The Fair Standards Alliance (FSA) commends the decision by US agencies to withdraw the 2019 policy statement on standard essential patents and agrees that it was necessary to “best serve the interests of innovation and competition.”
The US Patent & Trademark Office (USPTO), the National Institute of Standards and Technology (NIST), and the US Department of Justice, Antitrust Division (DOJ) have announced the withdrawal of the 19 December, 2019 Policy Statement on Remedies for Standards-Essential Patents (SEPs) Subject to Voluntary F/RAND Commitments (2019 Policy Statement).
The 2019 Policy Statement withdrawal follows another very welcome move in the US – the recent Written Submission on the Public Interest of the US Federal Trade Commissioner (FTC) Chair Lina Khan and Commissioner Rebecca Kelly Slaughter to the US International Trade Commission (ITC) in investigation No. 337-TA-1240. This submission highlighted the public interest in avoiding excessive remedies, such as exclusion orders, that enable SEP holder opportunistic behaviour, including the pressure to exclude willing licensees from the market in order to extract royalties for SEPs that are not fair, reasonable and non-discriminatory (FRAND).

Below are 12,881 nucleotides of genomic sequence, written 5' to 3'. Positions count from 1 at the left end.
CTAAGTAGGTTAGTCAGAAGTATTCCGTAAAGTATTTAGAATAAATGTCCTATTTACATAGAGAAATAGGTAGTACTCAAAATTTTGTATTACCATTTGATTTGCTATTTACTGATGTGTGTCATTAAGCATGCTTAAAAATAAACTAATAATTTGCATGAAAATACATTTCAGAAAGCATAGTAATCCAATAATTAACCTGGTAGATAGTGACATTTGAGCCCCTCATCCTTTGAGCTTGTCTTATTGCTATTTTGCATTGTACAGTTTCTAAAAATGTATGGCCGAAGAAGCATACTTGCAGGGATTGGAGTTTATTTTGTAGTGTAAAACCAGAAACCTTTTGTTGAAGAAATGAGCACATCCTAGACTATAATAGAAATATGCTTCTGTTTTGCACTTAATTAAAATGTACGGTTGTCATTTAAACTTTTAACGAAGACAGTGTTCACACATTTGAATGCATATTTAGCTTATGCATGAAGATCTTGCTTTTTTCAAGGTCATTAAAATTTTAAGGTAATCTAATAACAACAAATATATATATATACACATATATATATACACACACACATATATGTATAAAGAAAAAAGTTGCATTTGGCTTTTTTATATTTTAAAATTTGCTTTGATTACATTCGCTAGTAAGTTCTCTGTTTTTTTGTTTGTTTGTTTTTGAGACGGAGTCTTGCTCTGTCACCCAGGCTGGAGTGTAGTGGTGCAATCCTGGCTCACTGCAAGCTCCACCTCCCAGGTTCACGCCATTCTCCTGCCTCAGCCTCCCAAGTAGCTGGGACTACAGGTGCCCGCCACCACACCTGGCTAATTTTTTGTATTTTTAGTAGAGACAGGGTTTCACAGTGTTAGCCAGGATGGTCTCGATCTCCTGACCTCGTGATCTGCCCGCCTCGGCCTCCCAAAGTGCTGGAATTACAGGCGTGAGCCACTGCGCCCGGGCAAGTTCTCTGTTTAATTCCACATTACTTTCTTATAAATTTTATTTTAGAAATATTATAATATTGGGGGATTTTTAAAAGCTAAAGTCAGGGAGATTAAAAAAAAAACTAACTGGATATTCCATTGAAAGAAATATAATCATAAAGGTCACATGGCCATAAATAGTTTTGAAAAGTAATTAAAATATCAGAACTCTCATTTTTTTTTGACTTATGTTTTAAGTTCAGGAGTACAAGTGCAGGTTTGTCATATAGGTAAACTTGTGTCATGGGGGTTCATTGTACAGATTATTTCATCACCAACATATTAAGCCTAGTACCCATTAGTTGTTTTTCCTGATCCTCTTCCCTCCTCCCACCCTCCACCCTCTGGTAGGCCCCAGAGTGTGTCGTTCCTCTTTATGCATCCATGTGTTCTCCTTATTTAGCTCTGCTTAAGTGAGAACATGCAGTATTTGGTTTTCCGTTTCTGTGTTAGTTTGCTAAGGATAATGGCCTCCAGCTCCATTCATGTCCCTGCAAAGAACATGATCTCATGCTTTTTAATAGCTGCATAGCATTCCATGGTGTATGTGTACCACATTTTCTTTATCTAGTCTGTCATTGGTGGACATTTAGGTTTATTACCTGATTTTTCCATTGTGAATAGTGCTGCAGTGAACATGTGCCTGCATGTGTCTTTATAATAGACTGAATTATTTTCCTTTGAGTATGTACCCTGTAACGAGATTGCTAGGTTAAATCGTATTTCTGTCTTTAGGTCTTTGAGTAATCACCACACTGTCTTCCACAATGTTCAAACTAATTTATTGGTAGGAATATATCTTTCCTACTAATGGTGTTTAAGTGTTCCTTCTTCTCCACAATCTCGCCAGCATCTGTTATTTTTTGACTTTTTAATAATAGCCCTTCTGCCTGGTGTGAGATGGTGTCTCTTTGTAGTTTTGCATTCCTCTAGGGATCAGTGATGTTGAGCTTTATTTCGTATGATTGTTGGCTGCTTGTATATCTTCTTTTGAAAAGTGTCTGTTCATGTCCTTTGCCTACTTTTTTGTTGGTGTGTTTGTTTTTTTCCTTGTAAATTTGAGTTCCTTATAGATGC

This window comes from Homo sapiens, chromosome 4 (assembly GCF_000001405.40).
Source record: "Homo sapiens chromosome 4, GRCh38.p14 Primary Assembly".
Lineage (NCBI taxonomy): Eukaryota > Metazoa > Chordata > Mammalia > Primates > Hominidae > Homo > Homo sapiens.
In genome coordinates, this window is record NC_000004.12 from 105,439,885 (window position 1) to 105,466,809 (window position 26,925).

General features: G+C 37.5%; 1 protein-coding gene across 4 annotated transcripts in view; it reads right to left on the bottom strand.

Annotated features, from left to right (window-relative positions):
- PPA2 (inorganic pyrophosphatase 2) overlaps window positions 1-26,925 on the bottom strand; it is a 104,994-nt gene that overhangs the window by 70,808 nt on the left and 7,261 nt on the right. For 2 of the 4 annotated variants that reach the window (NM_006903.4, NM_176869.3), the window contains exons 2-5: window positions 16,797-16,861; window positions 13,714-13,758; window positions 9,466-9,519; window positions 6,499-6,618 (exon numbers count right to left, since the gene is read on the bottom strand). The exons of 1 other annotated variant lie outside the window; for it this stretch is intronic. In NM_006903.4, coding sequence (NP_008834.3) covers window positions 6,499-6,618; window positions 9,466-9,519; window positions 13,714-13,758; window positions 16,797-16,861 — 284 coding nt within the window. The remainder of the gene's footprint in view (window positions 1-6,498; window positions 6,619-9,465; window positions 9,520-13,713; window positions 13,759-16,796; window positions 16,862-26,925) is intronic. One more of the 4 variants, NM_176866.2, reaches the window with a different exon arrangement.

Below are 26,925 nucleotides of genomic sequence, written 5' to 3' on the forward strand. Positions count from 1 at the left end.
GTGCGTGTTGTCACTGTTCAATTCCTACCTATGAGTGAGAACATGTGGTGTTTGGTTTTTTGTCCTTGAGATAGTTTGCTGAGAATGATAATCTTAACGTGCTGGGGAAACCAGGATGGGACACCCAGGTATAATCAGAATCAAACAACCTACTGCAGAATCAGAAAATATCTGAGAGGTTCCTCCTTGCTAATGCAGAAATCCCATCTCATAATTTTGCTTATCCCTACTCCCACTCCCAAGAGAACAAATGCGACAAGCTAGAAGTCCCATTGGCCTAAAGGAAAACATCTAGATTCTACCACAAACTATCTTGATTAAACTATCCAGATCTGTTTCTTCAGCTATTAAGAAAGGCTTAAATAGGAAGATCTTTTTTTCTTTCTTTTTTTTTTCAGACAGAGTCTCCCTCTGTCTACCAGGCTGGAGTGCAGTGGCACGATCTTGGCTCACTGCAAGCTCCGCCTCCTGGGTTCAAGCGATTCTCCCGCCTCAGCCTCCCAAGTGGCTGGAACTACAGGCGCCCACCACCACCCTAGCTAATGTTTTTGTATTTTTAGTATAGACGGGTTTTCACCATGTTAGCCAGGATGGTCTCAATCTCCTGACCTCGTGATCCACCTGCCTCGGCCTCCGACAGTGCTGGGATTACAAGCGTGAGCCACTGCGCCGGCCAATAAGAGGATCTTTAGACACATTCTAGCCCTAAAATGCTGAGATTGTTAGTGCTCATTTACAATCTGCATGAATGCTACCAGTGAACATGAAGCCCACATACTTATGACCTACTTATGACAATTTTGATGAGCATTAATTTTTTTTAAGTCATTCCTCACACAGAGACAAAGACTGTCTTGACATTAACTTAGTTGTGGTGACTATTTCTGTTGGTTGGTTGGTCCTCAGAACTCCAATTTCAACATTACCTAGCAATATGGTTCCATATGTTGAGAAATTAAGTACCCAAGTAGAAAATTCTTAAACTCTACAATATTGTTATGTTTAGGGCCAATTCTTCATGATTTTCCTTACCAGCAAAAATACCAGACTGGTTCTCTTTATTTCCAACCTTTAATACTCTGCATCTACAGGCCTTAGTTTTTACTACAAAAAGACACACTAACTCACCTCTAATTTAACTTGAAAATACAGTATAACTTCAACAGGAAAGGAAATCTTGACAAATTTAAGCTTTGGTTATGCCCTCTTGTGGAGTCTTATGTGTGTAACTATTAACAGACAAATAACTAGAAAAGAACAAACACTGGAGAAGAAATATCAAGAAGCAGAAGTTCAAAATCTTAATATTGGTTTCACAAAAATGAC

The FSA is pleased to see US government agencies depart from the policy initiatives on SEPs pursued by certain officials in the previous administration favouring interests of a group of companies aggressively monetising SEPs against the interests of entire innovative industries.
We look forward to continued engagement by the Antitrust Division of the DOJ and the FTC in enforcing antitrust law against anticompetitive SEP licensing practices.